Finding the RIGHT Financial Advisor

by | Nov 26, 2018

Given the sheer number of articles, 10 point lists, podcasts, and even books out there on the subject, it’s time to face the truth: choosing a financial advisor is hard. We are asked all kinds of questions in many different ways that all boil down to the same thing:

How do I choose the RIGHT financial advisor?

Clearly, all those articles, lists, podcasts, and books haven’t given sufficient answers for anyone. But why? Where is the disconnect? Is it the advisors? It is the industry?

Or… is it something else entirely?

You may not be surprised to learn that your friendly neighbourhood Spring financial planners have a theory…

First, let’s talk about what we all mean when we say “financial advisor,” which is a catch-all term that could mean anything from “insurance and mutual fund salesperson” to “person I see at the bank once a year” to “portfolio manager” to “financial and estate planner”…and a few others besides.

When you use the term “financial advisor,” you probably just mean “someone who can give me the financial advice I need,” and that’s where we’re going to start: what do YOU need?

Being really clear about the kind of advice you’re looking for is the best recipe for getting the right advice. If you want to know whether to draw retirement income from your RRSP or your TFSA first, for example, talking to someone whose only job is to sell you mutual funds isn’t likely to get that question answered.

What are the questions that you keep coming back to when you’re thinking about your finances? Start by listing those, like so:

  • I wonder if I should incorporate if I haven’t started my own medical practice yet?
  • Are my kids ready to inherit the estate we’ve built? What if it creates a huge problem in the family?
  • How much is the right kind of insurance for me going to cost?
  • Now that I’ve maxed out all of my RRSP and TFSA room and am ready to invest in a taxable account, is there anything different I should do?
  • We earn great money, why do we feel broke so often?
  • Can we actually afford to retire?
  • Is my disability insurance at work good enough if I get sick?

List your questions in as much or as little detail as you want. After each one of them, write a second question:

How will you answer this for me?

Now it’s time to use your Reflective Intelligence. Think back to a time you asked for professional advice in the past – at your bank, from your accountant, when you were getting your Will prepared – and list the things that mattered very much to you and the things that didn’t matter at all.

For example:

  • I felt like I had to know a whole bunch of stuff already before they could answer my questions. I didn’t like that – if I knew it already, why would I have asked?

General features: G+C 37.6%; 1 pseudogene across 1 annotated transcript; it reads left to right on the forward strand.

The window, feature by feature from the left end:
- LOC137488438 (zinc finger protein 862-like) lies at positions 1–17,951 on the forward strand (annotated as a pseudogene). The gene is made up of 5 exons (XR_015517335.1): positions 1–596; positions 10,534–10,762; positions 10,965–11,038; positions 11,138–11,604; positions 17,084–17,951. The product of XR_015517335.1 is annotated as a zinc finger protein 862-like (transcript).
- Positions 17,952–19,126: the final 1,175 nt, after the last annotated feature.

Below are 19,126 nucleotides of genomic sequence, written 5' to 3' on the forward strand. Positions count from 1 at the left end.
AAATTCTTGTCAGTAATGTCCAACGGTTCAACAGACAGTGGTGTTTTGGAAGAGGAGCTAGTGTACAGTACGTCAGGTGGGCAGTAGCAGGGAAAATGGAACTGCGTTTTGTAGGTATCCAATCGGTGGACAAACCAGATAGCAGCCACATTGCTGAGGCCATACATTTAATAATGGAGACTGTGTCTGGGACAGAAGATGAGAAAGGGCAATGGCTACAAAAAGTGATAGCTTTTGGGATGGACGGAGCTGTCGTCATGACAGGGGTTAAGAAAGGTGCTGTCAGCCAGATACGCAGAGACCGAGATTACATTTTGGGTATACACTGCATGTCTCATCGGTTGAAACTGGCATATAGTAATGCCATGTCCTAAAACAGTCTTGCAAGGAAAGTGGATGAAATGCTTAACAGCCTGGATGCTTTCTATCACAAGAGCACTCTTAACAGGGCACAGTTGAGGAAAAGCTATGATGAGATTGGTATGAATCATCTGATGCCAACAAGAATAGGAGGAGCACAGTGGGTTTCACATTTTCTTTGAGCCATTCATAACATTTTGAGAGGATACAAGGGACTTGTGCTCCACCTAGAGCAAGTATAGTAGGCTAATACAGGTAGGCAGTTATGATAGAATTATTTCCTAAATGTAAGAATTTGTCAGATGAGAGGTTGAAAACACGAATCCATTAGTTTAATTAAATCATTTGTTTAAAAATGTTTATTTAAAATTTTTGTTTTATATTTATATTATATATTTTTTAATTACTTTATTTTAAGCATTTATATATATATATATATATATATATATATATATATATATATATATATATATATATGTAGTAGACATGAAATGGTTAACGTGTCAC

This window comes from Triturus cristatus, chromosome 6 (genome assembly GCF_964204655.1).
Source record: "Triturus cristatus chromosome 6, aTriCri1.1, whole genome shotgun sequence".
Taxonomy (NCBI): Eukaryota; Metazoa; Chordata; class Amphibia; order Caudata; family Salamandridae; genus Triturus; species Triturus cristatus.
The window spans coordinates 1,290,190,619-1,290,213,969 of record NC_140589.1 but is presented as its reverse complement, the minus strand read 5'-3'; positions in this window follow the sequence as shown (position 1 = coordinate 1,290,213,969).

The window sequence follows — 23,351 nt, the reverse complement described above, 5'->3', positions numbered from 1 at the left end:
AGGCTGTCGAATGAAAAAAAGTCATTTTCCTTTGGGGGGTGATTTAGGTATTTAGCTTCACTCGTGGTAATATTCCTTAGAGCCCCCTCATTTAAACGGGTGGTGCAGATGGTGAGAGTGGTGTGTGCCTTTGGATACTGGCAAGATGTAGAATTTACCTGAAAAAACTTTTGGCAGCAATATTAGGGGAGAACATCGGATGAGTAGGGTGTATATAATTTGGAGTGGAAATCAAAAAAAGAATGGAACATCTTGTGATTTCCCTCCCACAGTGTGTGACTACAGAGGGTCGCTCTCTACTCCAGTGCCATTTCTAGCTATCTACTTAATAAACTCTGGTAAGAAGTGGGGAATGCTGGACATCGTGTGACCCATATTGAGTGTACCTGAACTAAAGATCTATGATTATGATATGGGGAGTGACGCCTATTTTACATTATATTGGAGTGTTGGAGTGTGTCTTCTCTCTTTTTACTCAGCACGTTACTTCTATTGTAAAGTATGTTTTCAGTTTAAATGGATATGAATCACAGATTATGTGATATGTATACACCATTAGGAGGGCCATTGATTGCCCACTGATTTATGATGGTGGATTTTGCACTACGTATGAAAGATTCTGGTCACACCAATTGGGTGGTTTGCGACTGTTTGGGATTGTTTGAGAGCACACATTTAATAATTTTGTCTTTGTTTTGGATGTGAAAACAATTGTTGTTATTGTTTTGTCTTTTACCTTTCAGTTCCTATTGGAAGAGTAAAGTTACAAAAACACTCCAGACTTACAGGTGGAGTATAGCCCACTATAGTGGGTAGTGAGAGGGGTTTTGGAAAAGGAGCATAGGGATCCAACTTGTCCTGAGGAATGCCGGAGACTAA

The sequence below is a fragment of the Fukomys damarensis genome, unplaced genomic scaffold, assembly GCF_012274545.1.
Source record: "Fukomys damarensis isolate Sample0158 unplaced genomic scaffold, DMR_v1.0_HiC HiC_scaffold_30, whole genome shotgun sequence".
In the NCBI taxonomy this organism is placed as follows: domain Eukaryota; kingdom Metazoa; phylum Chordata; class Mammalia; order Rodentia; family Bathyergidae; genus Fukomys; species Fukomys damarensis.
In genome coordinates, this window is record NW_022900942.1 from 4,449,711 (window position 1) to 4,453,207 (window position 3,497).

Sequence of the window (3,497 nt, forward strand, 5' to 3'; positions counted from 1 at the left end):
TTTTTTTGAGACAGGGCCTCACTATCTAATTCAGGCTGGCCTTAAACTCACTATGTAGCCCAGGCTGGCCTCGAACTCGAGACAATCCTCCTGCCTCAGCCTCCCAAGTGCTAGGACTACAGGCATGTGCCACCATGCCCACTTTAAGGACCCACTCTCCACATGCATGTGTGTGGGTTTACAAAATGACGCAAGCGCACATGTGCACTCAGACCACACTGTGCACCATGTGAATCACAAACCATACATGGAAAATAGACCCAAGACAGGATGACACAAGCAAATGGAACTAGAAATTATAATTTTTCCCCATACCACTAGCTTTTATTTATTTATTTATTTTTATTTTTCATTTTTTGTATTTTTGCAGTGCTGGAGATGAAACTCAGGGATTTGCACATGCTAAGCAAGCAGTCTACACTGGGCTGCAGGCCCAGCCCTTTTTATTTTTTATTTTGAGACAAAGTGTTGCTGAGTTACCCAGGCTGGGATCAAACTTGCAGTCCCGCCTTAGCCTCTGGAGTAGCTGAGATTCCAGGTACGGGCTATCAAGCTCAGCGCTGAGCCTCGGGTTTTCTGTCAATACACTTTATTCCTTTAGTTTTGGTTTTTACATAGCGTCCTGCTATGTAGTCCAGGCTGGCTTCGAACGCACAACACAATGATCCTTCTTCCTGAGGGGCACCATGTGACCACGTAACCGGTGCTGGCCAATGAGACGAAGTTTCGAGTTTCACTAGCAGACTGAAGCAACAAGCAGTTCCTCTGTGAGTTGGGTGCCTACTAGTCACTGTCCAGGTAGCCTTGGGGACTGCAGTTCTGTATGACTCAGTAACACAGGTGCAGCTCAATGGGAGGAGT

• They really listened to me, and asked a lot of follow up questions. I liked that – it gave me hope that the answer they gave was about me.
  • I never knew what the next step was. I hated that – I just like knowing what to expect.
  • I had to take time off work and drive across town to meet them. I wish it had been easier.
  • Their office was pretty fancy. It certainly looks like they’re professional, but I don’t know if designer hard candies in the waiting room means anything.
  • I had a lot of questions that I don’t think got answered. I don’t know for sure, because I didn’t really understand everything they said and was too embarrassed to say anything.

Between these two lists, you’re fully prepared to interview advisors.

The last and most important step to finding the right financial advice for you is to actually ask the questions you’ve worked so hard to prepare. It’s easy to be intimidated when you’re asking for advice on any topic, we understand. But if the person you’re asking doesn’t welcome your questions and encourages you to keep asking until you get your answers…well, odds are they’re not the right person for you, no matter how well-qualified or respected they are.

Your questions are important. The financial advisor (or team of advisors) that is right for you will take the time to hear you. They’ll use active listening skills to clearly understand your situation, consider your answers, and help you determine whether they are the right fit for you. A great advisor is one who understands themselves, their own service, and the ability to clarify for you how or if you fit within that service. An even greater one is the one who is dedicated to helping you, no matter what, even if that means referring you to another advisor.

There isn’t ONE right advisor for everyone, which is why there are thousands of advisors in Canada. That is definitely part of what makes choosing an advisor so very difficult. But with this thought process, your thoughtful questions, and clarity around the answers you are hoping for, you are much, much closer to adding the right people to your advisory team.

Spring Plans
Spring Plans

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